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On 12 November 1619 a contract was drawn up between Johannes del Rio, dean of the Onze-Lieve Vrouwekerk in Antwerp, and Peter Paul Rubens. The painter undertook to paint 'a panel depicting
the story of the Assumption of Our Lady' for a fee of 1500 guilders. He received the first 1000 guilders in September 1626, and the remaining 500 guilders followed in March 1627.
The reason for the long delay between the conclusion of the contract and the execution of the commission was that the altar where the painting was to be placed was not completed until 1626. The dimensions involved were gigantic: the altar is 14 metres high and more than 7 metres wide.
Rubens's altarpiece measures 4,9 by 3,25 metres. As a first step towards the making of this monumental composition, Rubens painted the 'modello' discussed here, which may be dated on stylistic grounds in the early 1620s. This preliminary study was intended to give the client an idea of what the composition would look like, so that he could comment on it at an early stage.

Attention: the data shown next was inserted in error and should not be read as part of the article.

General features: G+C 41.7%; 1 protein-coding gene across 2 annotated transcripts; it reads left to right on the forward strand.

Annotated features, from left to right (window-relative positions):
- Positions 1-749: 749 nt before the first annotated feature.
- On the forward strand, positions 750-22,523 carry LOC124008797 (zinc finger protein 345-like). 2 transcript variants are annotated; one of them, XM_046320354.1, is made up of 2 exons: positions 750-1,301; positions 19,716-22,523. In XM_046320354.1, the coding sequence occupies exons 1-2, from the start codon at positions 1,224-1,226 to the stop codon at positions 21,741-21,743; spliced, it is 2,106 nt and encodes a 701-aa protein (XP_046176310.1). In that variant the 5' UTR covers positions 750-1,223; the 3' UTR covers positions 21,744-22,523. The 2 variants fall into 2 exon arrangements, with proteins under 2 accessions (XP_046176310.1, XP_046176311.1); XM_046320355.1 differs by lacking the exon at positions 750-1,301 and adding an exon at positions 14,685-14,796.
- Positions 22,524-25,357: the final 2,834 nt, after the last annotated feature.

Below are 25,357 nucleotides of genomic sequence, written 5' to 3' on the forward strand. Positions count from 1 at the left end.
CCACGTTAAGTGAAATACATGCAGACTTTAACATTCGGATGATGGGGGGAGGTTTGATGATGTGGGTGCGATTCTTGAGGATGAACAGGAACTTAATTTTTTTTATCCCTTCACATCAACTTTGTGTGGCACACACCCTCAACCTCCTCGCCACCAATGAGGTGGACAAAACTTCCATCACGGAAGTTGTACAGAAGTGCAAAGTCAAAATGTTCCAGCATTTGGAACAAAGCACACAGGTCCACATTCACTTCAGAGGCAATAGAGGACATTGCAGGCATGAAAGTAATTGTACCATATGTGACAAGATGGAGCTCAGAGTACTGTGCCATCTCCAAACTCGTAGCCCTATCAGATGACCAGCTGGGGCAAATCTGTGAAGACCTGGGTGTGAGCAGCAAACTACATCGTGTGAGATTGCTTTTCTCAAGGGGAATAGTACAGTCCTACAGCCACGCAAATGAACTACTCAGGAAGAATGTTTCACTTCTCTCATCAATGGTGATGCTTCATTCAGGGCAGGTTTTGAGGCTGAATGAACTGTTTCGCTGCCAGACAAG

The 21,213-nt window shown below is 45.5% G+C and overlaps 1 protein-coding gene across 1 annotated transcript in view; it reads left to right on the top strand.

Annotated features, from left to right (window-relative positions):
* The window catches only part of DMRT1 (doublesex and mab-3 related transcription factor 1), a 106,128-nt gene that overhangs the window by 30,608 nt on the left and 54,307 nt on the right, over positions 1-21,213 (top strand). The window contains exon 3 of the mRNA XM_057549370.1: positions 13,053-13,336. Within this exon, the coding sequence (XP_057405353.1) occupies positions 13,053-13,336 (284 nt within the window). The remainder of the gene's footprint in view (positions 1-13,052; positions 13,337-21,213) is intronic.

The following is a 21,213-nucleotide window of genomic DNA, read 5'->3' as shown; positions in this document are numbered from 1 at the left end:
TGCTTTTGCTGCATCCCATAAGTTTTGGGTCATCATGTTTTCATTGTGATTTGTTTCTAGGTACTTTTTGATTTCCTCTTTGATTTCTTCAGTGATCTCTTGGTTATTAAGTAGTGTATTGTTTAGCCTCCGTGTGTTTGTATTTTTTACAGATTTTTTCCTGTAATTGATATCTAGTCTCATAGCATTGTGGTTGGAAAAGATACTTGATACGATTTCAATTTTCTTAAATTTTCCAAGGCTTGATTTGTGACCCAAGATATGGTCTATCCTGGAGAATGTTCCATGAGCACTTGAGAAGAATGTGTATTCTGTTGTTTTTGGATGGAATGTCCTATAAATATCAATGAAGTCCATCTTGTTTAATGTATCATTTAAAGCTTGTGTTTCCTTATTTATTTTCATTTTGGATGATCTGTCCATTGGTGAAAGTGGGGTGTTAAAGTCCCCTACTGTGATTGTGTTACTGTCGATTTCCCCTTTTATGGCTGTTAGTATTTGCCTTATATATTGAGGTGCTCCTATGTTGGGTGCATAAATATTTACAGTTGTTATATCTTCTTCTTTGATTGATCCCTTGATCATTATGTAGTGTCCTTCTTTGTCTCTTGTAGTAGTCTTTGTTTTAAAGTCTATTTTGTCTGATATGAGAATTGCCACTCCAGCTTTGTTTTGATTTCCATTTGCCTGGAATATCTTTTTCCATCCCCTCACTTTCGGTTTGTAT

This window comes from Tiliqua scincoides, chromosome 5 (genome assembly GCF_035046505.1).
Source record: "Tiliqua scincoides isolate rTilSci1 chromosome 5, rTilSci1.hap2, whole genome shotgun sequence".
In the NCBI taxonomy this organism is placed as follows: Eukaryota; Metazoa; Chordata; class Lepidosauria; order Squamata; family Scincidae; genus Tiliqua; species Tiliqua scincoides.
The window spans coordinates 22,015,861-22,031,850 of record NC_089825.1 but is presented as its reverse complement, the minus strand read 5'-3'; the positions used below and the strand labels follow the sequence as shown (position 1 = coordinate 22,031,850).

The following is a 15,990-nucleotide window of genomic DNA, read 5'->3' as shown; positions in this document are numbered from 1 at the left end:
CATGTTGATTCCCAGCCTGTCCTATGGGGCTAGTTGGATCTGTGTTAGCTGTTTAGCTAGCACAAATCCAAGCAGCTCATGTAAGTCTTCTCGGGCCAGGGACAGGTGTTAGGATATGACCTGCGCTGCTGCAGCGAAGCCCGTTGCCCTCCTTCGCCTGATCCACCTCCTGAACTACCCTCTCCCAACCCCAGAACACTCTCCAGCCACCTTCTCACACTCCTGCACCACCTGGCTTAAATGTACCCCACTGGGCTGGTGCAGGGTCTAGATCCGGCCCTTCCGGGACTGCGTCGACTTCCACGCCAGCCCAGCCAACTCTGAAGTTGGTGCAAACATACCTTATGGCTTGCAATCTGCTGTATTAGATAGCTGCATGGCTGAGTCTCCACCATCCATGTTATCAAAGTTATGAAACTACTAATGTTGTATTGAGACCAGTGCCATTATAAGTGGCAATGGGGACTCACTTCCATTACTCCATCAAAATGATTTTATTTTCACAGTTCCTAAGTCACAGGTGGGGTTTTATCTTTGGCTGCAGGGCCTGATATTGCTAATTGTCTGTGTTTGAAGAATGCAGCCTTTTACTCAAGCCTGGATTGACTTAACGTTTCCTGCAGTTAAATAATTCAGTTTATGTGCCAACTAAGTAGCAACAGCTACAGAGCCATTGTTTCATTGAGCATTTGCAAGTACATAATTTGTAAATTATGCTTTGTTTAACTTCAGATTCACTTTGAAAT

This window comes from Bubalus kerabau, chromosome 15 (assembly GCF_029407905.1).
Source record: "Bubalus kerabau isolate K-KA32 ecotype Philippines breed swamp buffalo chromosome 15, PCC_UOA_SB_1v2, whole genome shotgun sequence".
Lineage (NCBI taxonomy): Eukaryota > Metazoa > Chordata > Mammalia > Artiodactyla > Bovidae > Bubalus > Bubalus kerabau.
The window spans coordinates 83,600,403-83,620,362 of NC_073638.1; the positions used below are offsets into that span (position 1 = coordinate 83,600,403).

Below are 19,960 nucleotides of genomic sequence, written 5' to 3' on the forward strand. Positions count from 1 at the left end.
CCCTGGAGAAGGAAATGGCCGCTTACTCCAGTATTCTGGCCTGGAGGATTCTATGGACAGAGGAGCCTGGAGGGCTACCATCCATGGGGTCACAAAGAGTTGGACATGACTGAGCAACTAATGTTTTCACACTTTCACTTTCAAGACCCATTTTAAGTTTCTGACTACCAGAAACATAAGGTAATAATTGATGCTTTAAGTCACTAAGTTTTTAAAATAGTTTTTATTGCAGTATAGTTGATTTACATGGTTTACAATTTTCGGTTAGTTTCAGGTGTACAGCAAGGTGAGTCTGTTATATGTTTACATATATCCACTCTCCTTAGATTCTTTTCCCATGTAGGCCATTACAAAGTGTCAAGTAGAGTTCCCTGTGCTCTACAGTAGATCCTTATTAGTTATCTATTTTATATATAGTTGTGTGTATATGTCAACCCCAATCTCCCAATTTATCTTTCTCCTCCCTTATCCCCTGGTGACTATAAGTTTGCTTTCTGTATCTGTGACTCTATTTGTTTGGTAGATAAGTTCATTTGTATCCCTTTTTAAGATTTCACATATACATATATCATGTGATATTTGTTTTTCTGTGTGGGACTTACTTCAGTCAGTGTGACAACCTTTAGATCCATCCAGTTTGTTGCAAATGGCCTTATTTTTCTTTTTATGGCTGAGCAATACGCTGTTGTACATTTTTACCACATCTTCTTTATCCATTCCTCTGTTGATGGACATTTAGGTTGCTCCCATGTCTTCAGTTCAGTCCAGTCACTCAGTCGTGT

Preliminary studies of this kind by Rubens are best characterised as ideas expressed in paint. The rapid execution this implies is also clearly visible in the technique: the paint has been applied off the cuff in rapid movements of the brush. The upward movements give the image a highly dynamic quality. Although Rubens often enlisted assistants to help him with major commissions, it is clear from the high quality of this 'modello' and the altarpiece in the OnzeLieve-Vrouwekerk that he executed this important commission all by himself.